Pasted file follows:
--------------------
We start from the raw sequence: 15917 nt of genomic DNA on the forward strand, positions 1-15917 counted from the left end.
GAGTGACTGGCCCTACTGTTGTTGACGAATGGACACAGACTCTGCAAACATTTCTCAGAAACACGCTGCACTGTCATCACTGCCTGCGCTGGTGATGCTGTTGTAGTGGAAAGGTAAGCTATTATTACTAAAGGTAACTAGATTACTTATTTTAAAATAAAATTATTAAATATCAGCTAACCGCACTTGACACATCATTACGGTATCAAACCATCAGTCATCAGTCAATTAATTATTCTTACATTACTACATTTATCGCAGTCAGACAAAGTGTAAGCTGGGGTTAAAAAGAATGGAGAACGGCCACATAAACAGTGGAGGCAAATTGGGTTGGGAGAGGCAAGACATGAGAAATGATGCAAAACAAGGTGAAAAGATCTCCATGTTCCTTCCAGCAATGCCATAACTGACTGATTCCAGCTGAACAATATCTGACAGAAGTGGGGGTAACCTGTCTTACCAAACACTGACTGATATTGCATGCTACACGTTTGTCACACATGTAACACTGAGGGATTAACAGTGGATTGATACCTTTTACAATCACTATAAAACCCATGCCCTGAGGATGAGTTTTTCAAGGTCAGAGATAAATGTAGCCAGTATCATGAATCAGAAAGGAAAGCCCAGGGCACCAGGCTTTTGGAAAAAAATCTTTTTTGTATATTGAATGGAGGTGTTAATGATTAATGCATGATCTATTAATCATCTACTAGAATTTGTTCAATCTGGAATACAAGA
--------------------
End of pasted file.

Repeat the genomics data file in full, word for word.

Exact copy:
We start from the raw sequence: 15917 nt of genomic DNA on the forward strand, positions 1-15917 counted from the left end.
GAGTGACTGGCCCTACTGTTGTTGACGAATGGACACAGACTCTGCAAACATTTCTCAGAAACACGCTGCACTGTCATCACTGCCTGCGCTGGTGATGCTGTTGTAGTGGAAAGGTAAGCTATTATTACTAAAGGTAACTAGATTACTTATTTTAAAATAAAATTATTAAATATCAGCTAACCGCACTTGACACATCATTACGGTATCAAACCATCAGTCATCAGTCAATTAATTATTCTTACATTACTACATTTATCGCAGTCAGACAAAGTGTAAGCTGGGGTTAAAAAGAATGGAGAACGGCCACATAAACAGTGGAGGCAAATTGGGTTGGGAGAGGCAAGACATGAGAAATGATGCAAAACAAGGTGAAAAGATCTCCATGTTCCTTCCAGCAATGCCATAACTGACTGATTCCAGCTGAACAATATCTGACAGAAGTGGGGGTAACCTGTCTTACCAAACACTGACTGATATTGCATGCTACACGTTTGTCACACATGTAACACTGAGGGATTAACAGTGGATTGATACCTTTTACAATCACTATAAAACCCATGCCCTGAGGATGAGTTTTTCAAGGTCAGAGATAAATGTAGCCAGTATCATGAATCAGAAAGGAAAGCCCAGGGCACCAGGCTTTTGGAAAAAAATCTTTTTTGTATATTGAATGGAGGTGTTAATGATTAATGCATGATCTATTAATCATCTACTAGAATTTGTTCAATCTGGAATACAAGA